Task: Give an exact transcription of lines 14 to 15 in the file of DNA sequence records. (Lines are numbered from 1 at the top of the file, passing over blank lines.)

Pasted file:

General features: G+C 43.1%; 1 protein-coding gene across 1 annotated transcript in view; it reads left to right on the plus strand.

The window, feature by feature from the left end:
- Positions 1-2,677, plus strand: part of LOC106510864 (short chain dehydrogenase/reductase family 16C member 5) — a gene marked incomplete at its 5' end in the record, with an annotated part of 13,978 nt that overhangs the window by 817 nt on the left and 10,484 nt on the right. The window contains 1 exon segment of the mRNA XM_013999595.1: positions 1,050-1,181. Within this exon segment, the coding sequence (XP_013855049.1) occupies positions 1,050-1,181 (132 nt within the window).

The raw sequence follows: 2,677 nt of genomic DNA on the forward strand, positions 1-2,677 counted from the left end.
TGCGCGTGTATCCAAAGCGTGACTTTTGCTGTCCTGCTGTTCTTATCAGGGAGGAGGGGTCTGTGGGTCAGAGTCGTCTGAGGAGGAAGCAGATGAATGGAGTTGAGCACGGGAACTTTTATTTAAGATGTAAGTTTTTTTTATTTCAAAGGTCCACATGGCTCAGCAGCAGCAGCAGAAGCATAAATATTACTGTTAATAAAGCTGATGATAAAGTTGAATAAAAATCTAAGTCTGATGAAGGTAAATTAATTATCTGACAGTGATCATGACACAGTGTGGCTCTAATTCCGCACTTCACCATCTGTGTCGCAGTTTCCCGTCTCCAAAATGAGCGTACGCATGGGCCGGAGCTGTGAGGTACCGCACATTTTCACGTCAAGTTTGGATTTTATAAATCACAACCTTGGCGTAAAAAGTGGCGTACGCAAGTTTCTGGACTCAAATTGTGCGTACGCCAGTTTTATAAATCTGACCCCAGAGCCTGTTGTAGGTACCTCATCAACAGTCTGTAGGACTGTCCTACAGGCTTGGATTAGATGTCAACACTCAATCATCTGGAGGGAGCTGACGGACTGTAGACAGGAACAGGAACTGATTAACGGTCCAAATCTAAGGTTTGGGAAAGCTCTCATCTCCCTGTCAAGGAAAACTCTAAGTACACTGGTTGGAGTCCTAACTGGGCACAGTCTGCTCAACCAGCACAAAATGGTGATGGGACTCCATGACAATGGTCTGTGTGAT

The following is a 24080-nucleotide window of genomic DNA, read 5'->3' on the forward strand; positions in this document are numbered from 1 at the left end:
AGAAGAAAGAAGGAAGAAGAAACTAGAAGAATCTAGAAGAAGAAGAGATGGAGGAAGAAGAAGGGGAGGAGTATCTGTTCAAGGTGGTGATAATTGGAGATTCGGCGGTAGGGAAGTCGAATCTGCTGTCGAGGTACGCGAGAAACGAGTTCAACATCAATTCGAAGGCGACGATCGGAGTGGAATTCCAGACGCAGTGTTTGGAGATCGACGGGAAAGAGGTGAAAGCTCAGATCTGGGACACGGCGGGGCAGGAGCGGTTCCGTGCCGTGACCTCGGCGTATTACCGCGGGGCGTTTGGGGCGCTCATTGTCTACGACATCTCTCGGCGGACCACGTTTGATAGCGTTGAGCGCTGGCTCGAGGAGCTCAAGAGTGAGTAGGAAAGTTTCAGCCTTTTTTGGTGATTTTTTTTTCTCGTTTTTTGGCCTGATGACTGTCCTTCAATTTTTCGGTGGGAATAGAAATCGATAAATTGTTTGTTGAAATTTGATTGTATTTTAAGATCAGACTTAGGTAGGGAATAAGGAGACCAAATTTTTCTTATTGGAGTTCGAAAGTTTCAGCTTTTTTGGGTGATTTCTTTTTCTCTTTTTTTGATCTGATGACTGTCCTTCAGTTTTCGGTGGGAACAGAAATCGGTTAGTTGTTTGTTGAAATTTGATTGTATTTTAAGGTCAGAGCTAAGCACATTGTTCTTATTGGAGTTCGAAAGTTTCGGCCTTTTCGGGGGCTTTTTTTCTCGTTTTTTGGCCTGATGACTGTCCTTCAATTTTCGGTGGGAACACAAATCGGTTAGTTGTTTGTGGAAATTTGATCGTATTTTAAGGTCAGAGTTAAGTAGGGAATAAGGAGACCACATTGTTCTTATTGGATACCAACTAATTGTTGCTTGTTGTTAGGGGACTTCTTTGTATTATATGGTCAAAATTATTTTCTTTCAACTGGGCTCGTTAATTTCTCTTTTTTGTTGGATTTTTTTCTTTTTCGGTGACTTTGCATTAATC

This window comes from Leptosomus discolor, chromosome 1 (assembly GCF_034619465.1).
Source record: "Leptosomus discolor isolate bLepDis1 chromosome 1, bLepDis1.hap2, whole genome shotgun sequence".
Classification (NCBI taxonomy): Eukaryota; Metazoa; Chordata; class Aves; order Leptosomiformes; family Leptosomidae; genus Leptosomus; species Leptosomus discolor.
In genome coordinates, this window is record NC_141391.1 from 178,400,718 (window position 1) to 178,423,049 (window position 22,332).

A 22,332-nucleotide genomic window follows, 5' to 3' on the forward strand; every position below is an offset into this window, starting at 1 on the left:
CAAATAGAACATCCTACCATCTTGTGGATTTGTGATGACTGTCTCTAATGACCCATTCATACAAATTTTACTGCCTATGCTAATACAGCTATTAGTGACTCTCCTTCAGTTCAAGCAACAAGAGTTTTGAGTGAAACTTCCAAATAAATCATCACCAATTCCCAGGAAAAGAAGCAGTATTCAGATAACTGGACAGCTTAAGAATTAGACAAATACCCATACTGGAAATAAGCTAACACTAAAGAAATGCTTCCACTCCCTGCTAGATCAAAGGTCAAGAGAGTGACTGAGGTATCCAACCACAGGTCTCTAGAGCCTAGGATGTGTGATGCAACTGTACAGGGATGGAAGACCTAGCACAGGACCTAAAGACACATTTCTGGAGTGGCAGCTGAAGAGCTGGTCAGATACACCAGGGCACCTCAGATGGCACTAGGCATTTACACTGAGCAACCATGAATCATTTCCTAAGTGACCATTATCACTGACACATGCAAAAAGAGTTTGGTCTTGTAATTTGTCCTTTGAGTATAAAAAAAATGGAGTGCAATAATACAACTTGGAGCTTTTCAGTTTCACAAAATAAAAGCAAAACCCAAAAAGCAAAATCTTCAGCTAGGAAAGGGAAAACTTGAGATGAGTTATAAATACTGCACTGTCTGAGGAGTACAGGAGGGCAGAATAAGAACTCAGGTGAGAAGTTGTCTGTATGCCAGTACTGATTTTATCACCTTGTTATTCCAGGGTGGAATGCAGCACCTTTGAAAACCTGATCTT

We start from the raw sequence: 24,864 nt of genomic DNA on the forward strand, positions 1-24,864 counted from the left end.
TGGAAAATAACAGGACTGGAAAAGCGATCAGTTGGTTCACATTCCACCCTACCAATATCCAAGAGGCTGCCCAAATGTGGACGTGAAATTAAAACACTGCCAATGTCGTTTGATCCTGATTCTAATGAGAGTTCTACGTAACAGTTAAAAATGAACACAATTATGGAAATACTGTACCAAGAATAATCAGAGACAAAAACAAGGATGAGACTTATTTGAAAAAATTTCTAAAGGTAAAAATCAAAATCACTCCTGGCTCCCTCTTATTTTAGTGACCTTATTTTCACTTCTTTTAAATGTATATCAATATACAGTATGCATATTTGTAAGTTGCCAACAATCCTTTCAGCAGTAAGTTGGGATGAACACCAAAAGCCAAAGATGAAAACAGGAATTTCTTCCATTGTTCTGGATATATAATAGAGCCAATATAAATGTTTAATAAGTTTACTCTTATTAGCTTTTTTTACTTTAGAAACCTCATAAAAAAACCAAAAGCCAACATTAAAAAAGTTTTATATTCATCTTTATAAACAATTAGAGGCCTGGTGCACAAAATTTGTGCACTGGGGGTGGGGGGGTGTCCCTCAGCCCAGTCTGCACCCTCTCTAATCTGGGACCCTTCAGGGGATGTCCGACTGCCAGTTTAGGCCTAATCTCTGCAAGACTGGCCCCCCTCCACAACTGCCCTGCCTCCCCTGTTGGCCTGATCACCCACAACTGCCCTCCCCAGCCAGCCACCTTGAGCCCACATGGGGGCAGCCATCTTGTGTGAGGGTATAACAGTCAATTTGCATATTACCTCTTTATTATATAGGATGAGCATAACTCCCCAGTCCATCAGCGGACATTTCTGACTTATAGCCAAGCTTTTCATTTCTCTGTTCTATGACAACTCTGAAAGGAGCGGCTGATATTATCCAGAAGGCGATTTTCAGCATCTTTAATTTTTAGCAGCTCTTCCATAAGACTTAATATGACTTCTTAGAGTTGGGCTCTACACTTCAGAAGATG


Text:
We start from the raw sequence: 24,864 nt of genomic DNA on the forward strand, positions 1-24,864 counted from the left end.
TGGAAAATAACAGGACTGGAAAAGCGATCAGTTGGTTCACATTCCACCCTACCAATATCCAAGAGGCTGCCCAAATGTGGACGTGAAATTAAAACACTGCCAATGTCGTTTGATCCTGATTCTAATGAGAGTTCTACGTAACAGTTAAAAATGAACACAATTATGGAAATACTGTACCAAGAATAATCAGAGACAAAAACAAGGATGAGACTTATTTGAAAAAATTTCTAAAGGTAAAAATCAAAATCACTCCTGGCTCCCTCTTATTTTAGTGACCTTATTTTCACTTCTTTTAAATGTATATCAATATACAGTATGCATATTTGTAAGTTGCCAACAATCCTTTCAGCAGTAAGTTGGGATGAACACCAAAAGCCAAAGATGAAAACAGGAATTTCTTCCATTGTTCTGGATATATAATAGAGCCAATATAAATGTTTAATAAGTTTACTCTTATTAGCTTTTTTTACTTTAGAAACCTCATAAAAAAACCAAAAGCCAACATTAAAAAAGTTTTATATTCATCTTTATAAACAATTAGAGGCCTGGTGCACAAAATTTGTGCACTGGGGGTGGGGGGGTGTCCCTCAGCCCAGTCTGCACCCTCTCTAATCTGGGACCCTTCAGGGGATGTCCGACTGCCAGTTTAGGCCTAATCTCTGCAAGACTGGCCCCCCTCCACAACTGCCCTGCCTCCCCTGTTGGCCTGATCACCCACAACTGCCCTCCCCAGCCAGCCACCTTGAGCCCACATGGGGGCAGCCATCTTGTGTGAGGGTATAACAGTCAATTTGCATATTACCTCTTTATTATATAGGATGAGCATAACTCCCCAGTCCATCAGCGGACATTTCTGACTTATAGCCAAGCTTTTCATTTCTCTGTTCTATGACAACTCTGAAAGGAGCGGCTGATATTATCCAGAAGGCGATTTTCAGCATCTTTAATTTTTAGCAGCTCTTCCATAAGACTTAATATGACTTCTTAGAGTTGGGCTCTACACTTCAGAAGATG